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Geriatrics

Storing Medications in High Temperatures Can Decrease Effectiveness
Alice G. Walton

September 12, 2011

If you’ve ever taken a medication – whether prescription or over-the-counter drugs like Advil – you’ve likely read the labeling instructions for proper storage. Many medications’ labels recommend storage at room temperature, as well as avoiding excess temperatures, above 104°, for example. But what happens when medications are stored above room temperature, particularly in the extreme heat of the summer?

Amy Peak, Director of Drug Information Services for Butler University, tells TheDoctor that "the technical definition of room temperature is general storage between 68 and 77 degrees F, but also allowing for temporary excursions as low as 59 degrees F, and as high as 86 degrees F." Experts say that storing medications over 86° – a fairly typical summer temperature in many areas of the country – can have a significant effect on their potency. And, depending on where you live, summer temperatures can rise to over 100° indoors, if you don’t have air conditioning. What’s worse, car interiors can rise to over 160°, which can be especially harmful to your medications.

For example, when stored over 98°, lorazepam and diazepam decrease potency by 75% and 25%, respectively. Albuterol inhalers for asthma can explode when stored in temperatures over 120°; even in moderately high temperatures, they deliver less of the chemical than when they are stored at room temperature. In fact, any medication that is contained in an aerosolized container can explode in temperatures over 120°.

Insulin and thyroid hormones are also sensitive to heat, and can lose effectiveness in high temperatures. Concentrated epinephrine can lose potency by 64% when exposed to cyclical heating (repetitive heating and cooling).

Peak offered some specific tips for keeping medications safe and cool in the summer months:

  • Do not place medications in an area of sunlight (especially not in a windowsill)
  • Do not store medications in an area of high humidity (for example, avoid storing in a bathroom with a shower or bathtub, or in a kitchen cabinet near the dishwasher)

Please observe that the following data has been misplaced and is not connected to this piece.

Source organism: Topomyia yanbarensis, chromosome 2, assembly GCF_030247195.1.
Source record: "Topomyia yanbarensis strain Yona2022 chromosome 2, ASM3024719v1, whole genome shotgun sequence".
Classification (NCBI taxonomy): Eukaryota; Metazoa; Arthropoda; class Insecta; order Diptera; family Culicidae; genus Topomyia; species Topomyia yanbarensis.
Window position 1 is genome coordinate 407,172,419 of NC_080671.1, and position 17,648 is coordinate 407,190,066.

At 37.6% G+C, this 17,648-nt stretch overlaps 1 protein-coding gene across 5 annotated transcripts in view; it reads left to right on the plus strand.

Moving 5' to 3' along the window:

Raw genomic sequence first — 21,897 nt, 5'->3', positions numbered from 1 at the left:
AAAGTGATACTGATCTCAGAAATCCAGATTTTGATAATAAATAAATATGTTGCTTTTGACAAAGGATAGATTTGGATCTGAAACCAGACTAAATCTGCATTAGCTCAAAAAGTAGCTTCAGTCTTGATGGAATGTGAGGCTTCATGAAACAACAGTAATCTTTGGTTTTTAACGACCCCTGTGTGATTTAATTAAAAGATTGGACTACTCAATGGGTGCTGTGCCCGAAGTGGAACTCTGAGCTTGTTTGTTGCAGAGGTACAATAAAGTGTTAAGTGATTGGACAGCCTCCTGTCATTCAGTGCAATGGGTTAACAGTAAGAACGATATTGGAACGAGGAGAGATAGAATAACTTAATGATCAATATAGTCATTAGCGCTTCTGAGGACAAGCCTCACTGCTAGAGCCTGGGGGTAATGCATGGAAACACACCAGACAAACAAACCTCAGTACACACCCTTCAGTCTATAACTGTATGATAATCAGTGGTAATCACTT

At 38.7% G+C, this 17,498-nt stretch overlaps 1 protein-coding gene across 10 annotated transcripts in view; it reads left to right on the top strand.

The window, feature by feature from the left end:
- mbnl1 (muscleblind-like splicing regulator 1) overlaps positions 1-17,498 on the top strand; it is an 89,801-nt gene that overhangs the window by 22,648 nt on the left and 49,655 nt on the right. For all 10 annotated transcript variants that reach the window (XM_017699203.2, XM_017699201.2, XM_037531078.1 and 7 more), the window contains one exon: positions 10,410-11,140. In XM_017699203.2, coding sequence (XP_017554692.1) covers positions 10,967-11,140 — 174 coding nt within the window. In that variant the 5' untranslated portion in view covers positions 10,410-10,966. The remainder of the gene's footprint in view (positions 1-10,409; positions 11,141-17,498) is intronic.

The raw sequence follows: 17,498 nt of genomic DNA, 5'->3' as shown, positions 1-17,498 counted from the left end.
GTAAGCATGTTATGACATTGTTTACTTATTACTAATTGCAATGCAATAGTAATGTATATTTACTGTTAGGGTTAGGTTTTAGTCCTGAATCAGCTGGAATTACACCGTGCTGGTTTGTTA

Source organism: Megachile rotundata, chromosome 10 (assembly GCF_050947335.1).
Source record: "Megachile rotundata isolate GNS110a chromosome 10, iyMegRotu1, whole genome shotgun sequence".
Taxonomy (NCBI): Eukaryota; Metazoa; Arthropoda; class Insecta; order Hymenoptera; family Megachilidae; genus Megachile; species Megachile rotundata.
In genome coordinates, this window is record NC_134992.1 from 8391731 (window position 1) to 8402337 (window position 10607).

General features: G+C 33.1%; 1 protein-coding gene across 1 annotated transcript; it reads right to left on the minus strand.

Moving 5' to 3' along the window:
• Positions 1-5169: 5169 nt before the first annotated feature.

• If possible, store medications in the coolest area of the house (potentially a basement or a "power room" without windows)
  • Take a minute to look at your medications before you take them. If they are stuck together in the bottle, if they have any changes in form or shape, or coating appears different or "runny" — the integrity of the medication may have been compromised. (However, note: you often cannot tell there is a problem just by looking. If you can visually see a change, the integrity is likely to be compromised, but the opposite isn’t true. There can still be a decrease in potency/effectiveness even if you can’t see a notable difference in the outside of the product.)

And, of course, don’t leave your medications inside hot cars: take them with you if you leave the car, even briefly. When you’re traveling with them, keep them in the climate-controlled interior of the car, rather than in the hot trunk. If you’re having medication shipped to you in the summer, have it over-nighted, if possible. Sometimes insurance companies will do a one-time replacement if you believe your medication has been affected by extreme heat.

If you live in particularly hot climates and do not have air conditioning, you may want to consider keeping your meds in the refrigerator, but consult a pharmacist to make sure this is safe. Peak says, "If the alternative temperature is extreme (for example > 105 F), the danger of the extreme heat altering the medication is probably greater than the risk of the cool temperature altering the medication. However, there are some medications, especially certain liquid medications, that are not recommended to be stored in the refrigerator because they may become too viscous, separate, or become ‘clumpy.’"

Again, always check with your doctor or pharmacist about the most practical way to store your specific medication.

Special thanks to Amy Peak, clinical pharmacist and Director of Drug Information Services at Butler University College of Pharmacy and Health Sciences.